Bats in care



Noctule (Nyctalus noctula)

This little noctule is a male, and has been christened “Rolf” by his bat carers Jo Allen and Jonathan Spencer. He was found grounded by a lady in Brandesburton on the 19th June at midday in her back garden, which is full of trees.  He’s not very old at all, has absolutely no hair, but is very active and vocal!

Brown long-eared bat (Plecotus auritus) 

Found in Stamford Bridge hanging only six inches above the ground. Successfully released three weeks later at the same spot.

Tickton (adult) and Al (pup) Common pipistrelle (Pipistrellus pipistrellus)

On 16th May 2011, this grounded female Common pipistrelle was found at Hull Bridge, Tickton with a damaged right wing.

After initial care and unable to sustain flight she was transferred to Jen an East Yorkshire Bat Group bat carer on 7th June 2011. A few days later on 16th June 2011 Tickton gave birth to Al (male), she was able to suckle and wean Al and after care and exercise they both were able to fly independently and had the skills to catch food, allowing them to be released back into the wild on 27th July 2011.

Tickton and Al became the second successful birth and weaning in captivity followed by release for East Yorkshire Bat Group.

Common pipistrelle (Pipistrellus pipistrellus)

Tom Thumb in care, enjoying eating his mealworm.


  1. good day i need help with my baby bat i have been feeding it milk and a egg yolk but i need to know what must i do if the bat gets bigger what must i give it to eat then i have had the bat for about 3 weeks now he/she likes the combination but i still need to know what to do next for the little one he/she is spreading its wing so i dont know if it wants to get out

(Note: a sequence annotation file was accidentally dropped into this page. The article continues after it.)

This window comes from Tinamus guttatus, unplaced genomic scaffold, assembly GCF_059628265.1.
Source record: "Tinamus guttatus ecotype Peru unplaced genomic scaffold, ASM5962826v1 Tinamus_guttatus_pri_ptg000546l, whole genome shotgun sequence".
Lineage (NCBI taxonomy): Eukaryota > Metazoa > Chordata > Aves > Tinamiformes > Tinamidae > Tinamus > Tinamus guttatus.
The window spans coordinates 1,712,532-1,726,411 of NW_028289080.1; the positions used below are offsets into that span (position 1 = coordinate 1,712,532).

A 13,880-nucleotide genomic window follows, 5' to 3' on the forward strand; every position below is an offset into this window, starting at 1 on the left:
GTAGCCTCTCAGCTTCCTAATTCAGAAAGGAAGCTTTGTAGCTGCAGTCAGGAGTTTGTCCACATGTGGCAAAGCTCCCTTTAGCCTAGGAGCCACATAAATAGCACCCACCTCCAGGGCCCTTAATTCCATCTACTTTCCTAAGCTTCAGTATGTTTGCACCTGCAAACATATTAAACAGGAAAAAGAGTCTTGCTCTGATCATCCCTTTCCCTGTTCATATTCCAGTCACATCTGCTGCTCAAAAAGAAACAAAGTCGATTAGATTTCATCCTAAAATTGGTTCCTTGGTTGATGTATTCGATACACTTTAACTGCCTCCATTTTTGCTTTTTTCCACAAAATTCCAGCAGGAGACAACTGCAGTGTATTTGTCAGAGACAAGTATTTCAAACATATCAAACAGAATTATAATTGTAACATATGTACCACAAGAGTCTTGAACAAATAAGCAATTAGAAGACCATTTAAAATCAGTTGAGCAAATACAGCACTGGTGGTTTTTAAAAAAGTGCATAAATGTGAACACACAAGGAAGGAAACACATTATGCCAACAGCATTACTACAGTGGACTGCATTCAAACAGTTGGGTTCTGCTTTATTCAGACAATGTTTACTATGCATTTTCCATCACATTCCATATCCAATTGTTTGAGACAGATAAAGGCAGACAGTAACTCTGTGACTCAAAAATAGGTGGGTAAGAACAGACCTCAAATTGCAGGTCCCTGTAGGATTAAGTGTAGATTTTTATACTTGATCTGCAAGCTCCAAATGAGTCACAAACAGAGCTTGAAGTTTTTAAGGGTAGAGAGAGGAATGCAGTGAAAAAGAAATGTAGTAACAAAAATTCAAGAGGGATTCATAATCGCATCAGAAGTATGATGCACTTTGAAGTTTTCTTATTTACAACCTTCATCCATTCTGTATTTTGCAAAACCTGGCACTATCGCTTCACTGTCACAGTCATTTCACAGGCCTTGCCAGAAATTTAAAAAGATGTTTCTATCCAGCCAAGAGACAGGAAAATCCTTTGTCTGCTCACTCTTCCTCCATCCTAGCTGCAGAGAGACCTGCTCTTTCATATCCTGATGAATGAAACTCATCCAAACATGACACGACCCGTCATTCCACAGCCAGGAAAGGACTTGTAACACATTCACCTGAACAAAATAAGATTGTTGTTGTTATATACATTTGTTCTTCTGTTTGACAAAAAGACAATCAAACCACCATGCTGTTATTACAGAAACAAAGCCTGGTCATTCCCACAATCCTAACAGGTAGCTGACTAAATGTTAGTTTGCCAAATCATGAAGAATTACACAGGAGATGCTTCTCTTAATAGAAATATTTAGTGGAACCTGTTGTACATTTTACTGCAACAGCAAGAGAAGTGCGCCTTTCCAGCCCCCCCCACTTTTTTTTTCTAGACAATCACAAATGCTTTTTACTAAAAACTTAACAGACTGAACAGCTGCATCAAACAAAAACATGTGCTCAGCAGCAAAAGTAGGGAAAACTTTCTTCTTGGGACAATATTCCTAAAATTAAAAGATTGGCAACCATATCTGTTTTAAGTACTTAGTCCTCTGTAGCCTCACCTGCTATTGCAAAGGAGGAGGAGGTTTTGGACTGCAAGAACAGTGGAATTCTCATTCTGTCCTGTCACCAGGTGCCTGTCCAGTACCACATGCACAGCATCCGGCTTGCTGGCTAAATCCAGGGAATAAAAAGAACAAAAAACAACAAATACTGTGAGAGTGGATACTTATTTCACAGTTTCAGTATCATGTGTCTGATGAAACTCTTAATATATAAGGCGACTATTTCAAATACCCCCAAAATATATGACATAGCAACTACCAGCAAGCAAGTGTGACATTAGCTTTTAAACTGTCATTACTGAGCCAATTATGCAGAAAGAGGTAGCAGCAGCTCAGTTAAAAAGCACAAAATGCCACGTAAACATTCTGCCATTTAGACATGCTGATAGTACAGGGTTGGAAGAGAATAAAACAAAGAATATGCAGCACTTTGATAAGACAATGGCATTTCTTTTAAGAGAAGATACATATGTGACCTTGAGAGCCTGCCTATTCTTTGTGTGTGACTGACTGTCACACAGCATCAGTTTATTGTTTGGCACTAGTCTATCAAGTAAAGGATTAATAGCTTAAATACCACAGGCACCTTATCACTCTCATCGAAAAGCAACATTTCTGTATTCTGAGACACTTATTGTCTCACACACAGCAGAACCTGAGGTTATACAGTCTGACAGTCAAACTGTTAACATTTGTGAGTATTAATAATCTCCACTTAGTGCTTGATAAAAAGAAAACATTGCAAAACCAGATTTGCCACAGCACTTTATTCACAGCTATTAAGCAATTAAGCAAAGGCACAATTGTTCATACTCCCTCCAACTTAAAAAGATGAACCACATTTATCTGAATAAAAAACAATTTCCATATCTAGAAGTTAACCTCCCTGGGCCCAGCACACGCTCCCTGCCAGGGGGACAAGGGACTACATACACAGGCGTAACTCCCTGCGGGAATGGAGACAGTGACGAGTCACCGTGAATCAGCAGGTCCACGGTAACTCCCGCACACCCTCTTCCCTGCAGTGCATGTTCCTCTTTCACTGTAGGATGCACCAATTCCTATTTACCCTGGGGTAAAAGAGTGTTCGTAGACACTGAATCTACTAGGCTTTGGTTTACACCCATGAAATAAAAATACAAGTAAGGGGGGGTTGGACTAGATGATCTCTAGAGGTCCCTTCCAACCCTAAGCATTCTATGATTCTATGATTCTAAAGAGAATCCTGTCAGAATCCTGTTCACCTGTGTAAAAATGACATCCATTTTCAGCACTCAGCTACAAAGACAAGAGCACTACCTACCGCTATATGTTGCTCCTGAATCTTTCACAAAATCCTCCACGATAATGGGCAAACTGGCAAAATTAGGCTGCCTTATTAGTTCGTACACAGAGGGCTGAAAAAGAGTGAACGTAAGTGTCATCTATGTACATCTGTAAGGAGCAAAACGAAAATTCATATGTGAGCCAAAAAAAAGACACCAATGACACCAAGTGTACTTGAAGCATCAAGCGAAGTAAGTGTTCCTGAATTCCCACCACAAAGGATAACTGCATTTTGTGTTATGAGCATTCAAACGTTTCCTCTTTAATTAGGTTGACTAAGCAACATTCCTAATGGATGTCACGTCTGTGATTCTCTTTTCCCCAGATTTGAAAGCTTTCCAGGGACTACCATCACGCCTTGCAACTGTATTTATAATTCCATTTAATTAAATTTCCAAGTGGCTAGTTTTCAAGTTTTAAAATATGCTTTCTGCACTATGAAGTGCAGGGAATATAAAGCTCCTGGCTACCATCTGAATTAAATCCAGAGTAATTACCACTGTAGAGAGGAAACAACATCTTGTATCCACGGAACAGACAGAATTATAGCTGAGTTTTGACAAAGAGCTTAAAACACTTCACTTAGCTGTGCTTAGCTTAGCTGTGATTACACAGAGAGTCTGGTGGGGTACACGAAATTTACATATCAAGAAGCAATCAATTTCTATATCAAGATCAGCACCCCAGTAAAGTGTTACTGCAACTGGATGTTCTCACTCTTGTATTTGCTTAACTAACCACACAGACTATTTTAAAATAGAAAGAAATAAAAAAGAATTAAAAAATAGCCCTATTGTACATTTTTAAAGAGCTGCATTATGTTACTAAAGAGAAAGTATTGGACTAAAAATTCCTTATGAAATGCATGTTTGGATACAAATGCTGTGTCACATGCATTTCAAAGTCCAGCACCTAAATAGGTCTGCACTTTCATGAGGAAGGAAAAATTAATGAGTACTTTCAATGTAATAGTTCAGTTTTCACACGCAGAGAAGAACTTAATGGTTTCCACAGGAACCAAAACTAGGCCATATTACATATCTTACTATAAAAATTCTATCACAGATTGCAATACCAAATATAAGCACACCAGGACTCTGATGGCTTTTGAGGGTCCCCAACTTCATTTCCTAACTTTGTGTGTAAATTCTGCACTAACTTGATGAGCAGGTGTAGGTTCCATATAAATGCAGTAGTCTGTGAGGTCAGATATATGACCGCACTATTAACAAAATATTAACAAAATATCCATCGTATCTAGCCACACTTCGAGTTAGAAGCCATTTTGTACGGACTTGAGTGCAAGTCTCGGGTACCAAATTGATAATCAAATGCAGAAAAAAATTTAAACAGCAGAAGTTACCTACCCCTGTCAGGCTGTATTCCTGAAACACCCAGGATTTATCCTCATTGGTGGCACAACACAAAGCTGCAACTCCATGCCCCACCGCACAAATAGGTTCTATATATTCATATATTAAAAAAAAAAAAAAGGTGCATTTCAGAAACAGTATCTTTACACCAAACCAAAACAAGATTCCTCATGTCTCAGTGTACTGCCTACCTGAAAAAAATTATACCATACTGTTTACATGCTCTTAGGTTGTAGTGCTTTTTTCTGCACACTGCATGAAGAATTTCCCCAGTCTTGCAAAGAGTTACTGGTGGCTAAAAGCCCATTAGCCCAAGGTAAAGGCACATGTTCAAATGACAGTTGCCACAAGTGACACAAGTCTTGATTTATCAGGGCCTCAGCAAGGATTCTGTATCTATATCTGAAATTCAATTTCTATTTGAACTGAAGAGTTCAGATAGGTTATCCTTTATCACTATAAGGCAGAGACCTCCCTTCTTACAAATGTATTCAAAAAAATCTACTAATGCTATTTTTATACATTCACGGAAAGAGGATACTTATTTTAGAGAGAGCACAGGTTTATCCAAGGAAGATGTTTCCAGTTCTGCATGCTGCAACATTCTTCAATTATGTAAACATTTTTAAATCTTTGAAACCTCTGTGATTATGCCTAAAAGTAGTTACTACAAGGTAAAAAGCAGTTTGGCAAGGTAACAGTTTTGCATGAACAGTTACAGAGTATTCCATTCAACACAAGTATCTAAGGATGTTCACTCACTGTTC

i am living in the mpumhalanga eara in Middelburg
    i realy need help

    thank You

    Ronel Nienaber

    • Hello Ronel

      When we have bats in care and they are babies we generally feed them puppy milk (powdered and then mixeed with water). Once they are taking this we then start to introduce solids. We feed our bats live mealworms, waxworms and somtimes crickets. When weaning off milk it is best to squeeze out the insides of the mealworm and waxmorms (careful not to give the bat the small translucent bone likes structure inside the waxworms) and feed it to them from the tip of clean paint brush or similar. Once you have done this for a few days, try leaving the bat with some of the insides in a small dish (small enough so it cannot sit in the food) and see if it can start to feed itself. Once you have weaned the bat of milk and it is on semi solids start to introduce the whole mealworm (with its head cut off – if the bat is not mobile the mealworm can move around and can start to feed of the bat). It should be a fairly quick transition from the semi solids to the solids. However, please note this works for the bat species we have here in the UK. It may not be the same for the bats in SA. I would strongly recommend you contact the The Endangered Wildlife Trust of South Africa which has a Bat Conservation Group.

      Claire Storey
      EYBG Secretary

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